Unlike some other Creole and Cajun recipes that are served with rice, jambalaya recipes usually require cooking the meat, the vegetables, the herbs and spices, the stock, and the rice all together, in one pot. The tradition order is to sauté the vegetables and meat together, and to then add the diced tomatoes. If shrimp or some other type of seafood is going to be included, it’s added next, followed by the chicken broth and rice. The concoction simmers over low heat for up to an hour. By the way, the three main vegetables used are onion, celery, and bell pepper – the trinity. The Cajuns, the Creoles, and the Gullah-Geechee all pay homage to the culinary trinity.
What types of herbs and spices are used in jambalaya recipes? Once again, it depends on who’s cooking. The most common spices and herbs used are perhaps bay leaf, garlic, thyme, oregano, paprika, black pepper, and cayenne. Hot sauce and Worcestershire sauce might also be added. Instead of trusting their own instincts, some cooks prefer to use Creole or Cajun seasoning blends.
I’m going to share my secret ingredient for my jambalaya recipe. It’s red curry. Yeah, I know curry powder isn’t a traditional seasoning for the dish, but I think it gives the rice and other ingredients an awesome flavor. If you don’t like the taste of curry, of course, you can leave it out completely. By the way, I began referring to this particular jambalaya recipe as “Georgia jambalaya,” and the name sort of stuck. Now my friends and family members call it that, too. Actually, the moniker is pretty appropriate, as my dish isn’t exactly Creole or Cajun jambalaya, and most of the ingredients are grown in my state. Georgia produces lots of pigs, chickens, onions, tomatoes, and peppers, and shrimp are netted on the coast. Rice was once a staple in the South, and there were numerous rice plantations on the Sea Islands of Georgia and South Carolina.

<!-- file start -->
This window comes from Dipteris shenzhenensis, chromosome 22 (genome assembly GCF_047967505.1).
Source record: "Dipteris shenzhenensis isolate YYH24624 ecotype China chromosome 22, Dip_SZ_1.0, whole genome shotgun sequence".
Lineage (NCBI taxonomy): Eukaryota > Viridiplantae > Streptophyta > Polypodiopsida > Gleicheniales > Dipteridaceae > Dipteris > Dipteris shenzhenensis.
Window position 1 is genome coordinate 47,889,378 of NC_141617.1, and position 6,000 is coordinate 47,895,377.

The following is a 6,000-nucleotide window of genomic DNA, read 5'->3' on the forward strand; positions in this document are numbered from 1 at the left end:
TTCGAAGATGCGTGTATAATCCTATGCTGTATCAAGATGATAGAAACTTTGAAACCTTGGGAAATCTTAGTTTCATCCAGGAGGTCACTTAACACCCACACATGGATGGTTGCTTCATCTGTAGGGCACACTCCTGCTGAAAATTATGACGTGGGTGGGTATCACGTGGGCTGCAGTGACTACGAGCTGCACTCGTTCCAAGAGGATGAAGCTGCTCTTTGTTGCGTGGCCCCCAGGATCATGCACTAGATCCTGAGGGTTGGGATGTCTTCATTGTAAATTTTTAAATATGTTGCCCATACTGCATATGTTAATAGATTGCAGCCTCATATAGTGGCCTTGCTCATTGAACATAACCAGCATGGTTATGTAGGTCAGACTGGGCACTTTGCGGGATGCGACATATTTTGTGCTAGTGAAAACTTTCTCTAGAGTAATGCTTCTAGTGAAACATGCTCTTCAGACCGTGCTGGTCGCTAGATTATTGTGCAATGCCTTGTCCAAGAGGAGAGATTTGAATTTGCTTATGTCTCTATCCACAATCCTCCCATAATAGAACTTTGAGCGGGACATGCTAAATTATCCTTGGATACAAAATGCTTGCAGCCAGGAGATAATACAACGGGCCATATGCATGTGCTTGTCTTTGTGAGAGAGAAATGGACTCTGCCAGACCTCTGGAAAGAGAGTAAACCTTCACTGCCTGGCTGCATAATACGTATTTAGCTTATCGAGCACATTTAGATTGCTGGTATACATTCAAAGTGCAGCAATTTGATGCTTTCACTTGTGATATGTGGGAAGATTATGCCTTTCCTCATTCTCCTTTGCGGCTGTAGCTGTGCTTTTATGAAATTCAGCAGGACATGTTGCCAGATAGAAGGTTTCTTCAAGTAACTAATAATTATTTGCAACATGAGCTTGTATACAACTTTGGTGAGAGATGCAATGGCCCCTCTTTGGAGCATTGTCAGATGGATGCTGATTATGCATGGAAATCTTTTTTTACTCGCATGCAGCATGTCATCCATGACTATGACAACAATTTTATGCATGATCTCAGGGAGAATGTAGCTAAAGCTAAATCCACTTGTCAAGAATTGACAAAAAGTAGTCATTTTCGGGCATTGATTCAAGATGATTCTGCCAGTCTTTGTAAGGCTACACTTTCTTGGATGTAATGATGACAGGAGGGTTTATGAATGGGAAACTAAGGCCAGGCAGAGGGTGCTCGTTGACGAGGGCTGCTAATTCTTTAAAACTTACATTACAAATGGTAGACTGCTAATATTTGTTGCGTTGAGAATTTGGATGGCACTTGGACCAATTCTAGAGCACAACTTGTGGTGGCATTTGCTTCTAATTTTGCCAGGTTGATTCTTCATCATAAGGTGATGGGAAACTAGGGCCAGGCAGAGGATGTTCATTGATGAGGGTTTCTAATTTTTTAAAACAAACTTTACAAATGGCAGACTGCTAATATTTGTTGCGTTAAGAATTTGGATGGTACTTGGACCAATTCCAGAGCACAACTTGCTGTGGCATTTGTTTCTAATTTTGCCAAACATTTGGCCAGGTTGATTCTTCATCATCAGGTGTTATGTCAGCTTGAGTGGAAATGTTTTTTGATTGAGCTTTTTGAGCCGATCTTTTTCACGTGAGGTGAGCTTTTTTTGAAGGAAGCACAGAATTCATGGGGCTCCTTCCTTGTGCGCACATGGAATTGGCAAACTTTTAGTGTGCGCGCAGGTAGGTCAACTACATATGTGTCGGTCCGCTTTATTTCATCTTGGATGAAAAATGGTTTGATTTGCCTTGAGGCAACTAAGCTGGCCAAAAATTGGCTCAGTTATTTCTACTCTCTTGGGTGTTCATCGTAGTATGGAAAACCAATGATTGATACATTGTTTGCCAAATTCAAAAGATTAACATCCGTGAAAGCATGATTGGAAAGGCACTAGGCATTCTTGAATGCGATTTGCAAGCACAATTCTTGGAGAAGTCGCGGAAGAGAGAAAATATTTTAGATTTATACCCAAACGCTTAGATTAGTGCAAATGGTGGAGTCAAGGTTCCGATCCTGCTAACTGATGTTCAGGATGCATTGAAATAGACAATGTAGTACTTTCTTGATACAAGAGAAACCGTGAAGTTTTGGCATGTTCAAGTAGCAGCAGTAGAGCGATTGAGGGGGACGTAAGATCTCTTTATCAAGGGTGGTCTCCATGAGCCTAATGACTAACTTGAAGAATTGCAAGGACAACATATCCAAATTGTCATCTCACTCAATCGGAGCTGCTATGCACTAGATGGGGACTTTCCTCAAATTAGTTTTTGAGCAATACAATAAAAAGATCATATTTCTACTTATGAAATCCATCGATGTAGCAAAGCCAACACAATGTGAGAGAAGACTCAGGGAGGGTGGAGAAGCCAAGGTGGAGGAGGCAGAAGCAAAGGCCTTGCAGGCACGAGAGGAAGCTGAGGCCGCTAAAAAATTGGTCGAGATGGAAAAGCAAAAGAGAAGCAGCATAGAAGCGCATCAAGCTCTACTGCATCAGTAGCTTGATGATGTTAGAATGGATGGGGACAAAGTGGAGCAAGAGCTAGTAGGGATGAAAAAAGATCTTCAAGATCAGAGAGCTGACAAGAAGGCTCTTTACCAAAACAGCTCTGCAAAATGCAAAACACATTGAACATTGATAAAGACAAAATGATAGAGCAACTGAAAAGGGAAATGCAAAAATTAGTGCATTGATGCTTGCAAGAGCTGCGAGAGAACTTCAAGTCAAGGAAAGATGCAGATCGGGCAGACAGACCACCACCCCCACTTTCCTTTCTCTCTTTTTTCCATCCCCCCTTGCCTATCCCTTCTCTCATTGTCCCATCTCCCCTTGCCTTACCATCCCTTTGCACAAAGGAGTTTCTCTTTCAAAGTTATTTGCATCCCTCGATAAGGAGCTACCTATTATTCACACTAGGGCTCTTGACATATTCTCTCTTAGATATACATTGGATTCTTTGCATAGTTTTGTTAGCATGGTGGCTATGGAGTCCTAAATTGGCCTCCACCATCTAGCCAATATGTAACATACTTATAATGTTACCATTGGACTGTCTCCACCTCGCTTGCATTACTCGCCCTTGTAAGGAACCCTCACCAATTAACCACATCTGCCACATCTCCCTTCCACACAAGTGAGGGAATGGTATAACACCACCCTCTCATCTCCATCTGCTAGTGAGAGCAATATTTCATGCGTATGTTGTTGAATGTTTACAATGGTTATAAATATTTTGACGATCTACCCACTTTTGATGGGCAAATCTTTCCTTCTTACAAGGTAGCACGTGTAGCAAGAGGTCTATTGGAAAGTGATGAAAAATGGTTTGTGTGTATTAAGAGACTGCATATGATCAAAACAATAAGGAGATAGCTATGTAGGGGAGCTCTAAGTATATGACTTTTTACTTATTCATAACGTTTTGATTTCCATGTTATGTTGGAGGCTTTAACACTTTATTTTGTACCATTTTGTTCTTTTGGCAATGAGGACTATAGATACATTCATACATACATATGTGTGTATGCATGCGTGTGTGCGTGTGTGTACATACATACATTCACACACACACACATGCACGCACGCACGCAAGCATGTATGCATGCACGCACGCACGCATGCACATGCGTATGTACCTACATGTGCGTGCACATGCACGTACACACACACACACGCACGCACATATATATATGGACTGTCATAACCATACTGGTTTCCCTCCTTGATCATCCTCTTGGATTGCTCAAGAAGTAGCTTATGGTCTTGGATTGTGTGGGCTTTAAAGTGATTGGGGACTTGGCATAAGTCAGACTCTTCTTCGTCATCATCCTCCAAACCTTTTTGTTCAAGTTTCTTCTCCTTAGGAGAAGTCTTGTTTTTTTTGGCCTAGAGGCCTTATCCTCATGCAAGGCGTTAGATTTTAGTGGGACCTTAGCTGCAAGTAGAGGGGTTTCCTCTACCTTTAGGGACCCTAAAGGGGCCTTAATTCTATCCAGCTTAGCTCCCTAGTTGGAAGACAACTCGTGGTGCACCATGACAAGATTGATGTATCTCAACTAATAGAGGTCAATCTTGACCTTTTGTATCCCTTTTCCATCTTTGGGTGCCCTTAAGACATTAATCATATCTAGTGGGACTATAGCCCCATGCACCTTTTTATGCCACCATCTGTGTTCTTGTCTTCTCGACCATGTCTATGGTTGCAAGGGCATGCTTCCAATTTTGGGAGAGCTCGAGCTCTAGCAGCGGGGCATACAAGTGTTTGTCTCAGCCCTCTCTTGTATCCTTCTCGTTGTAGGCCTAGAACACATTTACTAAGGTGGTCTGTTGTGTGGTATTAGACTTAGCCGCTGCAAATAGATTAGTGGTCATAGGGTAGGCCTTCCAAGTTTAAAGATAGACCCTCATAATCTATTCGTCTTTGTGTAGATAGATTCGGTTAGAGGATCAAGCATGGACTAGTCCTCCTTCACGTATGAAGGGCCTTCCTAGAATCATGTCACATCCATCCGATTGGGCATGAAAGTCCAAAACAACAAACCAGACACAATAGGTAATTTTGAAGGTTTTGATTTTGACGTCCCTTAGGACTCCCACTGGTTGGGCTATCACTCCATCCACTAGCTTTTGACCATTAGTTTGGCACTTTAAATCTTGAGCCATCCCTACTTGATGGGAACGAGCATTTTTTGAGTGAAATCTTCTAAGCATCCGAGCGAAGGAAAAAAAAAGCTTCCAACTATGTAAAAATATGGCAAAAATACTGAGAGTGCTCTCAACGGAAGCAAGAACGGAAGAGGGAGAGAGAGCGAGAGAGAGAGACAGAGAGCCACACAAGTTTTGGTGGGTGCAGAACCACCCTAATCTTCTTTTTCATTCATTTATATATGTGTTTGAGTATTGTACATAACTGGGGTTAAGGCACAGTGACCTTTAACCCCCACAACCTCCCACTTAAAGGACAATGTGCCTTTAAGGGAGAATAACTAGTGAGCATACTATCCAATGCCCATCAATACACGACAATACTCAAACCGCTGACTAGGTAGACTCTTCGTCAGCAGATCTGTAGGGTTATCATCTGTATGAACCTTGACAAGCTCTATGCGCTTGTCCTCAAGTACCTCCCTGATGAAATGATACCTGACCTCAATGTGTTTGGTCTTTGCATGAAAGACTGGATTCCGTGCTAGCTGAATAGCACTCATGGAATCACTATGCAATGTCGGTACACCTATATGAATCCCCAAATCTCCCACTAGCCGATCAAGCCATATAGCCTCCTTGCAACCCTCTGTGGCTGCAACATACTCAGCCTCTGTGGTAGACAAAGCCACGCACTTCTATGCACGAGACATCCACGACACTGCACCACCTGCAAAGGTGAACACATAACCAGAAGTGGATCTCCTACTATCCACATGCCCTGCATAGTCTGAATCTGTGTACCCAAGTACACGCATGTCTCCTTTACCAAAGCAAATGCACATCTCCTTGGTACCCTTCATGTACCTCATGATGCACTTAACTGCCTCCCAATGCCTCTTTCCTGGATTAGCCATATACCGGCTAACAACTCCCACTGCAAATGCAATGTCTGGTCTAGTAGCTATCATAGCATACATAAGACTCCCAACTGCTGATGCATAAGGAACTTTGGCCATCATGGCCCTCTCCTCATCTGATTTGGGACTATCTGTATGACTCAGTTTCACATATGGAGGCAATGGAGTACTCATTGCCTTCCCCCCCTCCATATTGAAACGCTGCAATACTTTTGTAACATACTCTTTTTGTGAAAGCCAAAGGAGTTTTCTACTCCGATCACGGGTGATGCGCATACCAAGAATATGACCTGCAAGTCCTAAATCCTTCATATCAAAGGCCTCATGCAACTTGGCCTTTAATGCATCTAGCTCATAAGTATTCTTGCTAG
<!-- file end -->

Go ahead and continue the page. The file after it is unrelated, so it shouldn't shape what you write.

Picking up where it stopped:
Cajun jambalaya is similar to Creole jambalaya, of course, but traditional Cajun jambalaya doesn’t include tomatoes. Tomatoes are a common ingredient in Creole recipes – think shrimp Creole, for instance. Most of the time, Cajun jambalaya omits the tomatoes and uses the pan drippings from frying the meat, instead.